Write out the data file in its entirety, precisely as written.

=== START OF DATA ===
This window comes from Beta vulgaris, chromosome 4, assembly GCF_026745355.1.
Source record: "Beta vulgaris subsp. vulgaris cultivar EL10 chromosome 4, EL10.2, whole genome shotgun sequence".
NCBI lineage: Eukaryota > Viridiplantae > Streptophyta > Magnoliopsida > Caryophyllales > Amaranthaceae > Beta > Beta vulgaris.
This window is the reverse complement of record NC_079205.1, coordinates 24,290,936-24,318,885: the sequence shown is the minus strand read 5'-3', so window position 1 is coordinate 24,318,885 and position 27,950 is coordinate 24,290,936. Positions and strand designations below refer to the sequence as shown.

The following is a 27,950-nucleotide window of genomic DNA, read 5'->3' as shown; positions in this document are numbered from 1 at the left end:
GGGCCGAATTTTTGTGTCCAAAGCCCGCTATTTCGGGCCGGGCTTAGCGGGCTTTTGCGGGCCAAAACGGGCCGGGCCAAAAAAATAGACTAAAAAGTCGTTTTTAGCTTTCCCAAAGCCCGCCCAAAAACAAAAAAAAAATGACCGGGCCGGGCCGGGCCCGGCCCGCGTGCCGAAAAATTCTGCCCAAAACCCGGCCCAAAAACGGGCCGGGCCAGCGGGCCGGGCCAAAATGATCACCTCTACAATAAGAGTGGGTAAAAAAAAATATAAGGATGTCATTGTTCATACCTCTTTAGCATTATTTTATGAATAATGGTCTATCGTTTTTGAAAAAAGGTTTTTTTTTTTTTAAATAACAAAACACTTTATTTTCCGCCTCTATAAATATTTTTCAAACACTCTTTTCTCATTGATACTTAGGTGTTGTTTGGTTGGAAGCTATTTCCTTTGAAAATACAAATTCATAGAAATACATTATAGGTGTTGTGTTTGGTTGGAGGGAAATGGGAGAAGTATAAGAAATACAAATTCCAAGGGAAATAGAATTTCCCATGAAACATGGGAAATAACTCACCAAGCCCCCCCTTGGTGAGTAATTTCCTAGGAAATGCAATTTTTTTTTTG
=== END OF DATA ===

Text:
This window comes from Beta vulgaris, chromosome 4, assembly GCF_026745355.1.
Source record: "Beta vulgaris subsp. vulgaris cultivar EL10 chromosome 4, EL10.2, whole genome shotgun sequence".
NCBI lineage: Eukaryota > Viridiplantae > Streptophyta > Magnoliopsida > Caryophyllales > Amaranthaceae > Beta > Beta vulgaris.
This window is the reverse complement of record NC_079205.1, coordinates 24,290,936-24,318,885: the sequence shown is the minus strand read 5'-3', so window position 1 is coordinate 24,318,885 and position 27,950 is coordinate 24,290,936. Positions and strand designations below refer to the sequence as shown.

The following is a 27,950-nucleotide window of genomic DNA, read 5'->3' as shown; positions in this document are numbered from 1 at the left end:
GGGCCGAATTTTTGTGTCCAAAGCCCGCTATTTCGGGCCGGGCTTAGCGGGCTTTTGCGGGCCAAAACGGGCCGGGCCAAAAAAATAGACTAAAAAGTCGTTTTTAGCTTTCCCAAAGCCCGCCCAAAAACAAAAAAAAAATGACCGGGCCGGGCCGGGCCCGGCCCGCGTGCCGAAAAATTCTGCCCAAAACCCGGCCCAAAAACGGGCCGGGCCAGCGGGCCGGGCCAAAATGATCACCTCTACAATAAGAGTGGGTAAAAAAAAATATAAGGATGTCATTGTTCATACCTCTTTAGCATTATTTTATGAATAATGGTCTATCGTTTTTGAAAAAAGGTTTTTTTTTTTTTAAATAACAAAACACTTTATTTTCCGCCTCTATAAATATTTTTCAAACACTCTTTTCTCATTGATACTTAGGTGTTGTTTGGTTGGAAGCTATTTCCTTTGAAAATACAAATTCATAGAAATACATTATAGGTGTTGTGTTTGGTTGGAGGGAAATGGGAGAAGTATAAGAAATACAAATTCCAAGGGAAATAGAATTTCCCATGAAACATGGGAAATAACTCACCAAGCCCCCCCTTGGTGAGTAATTTCCTAGGAAATGCAATTTTTTTTTTG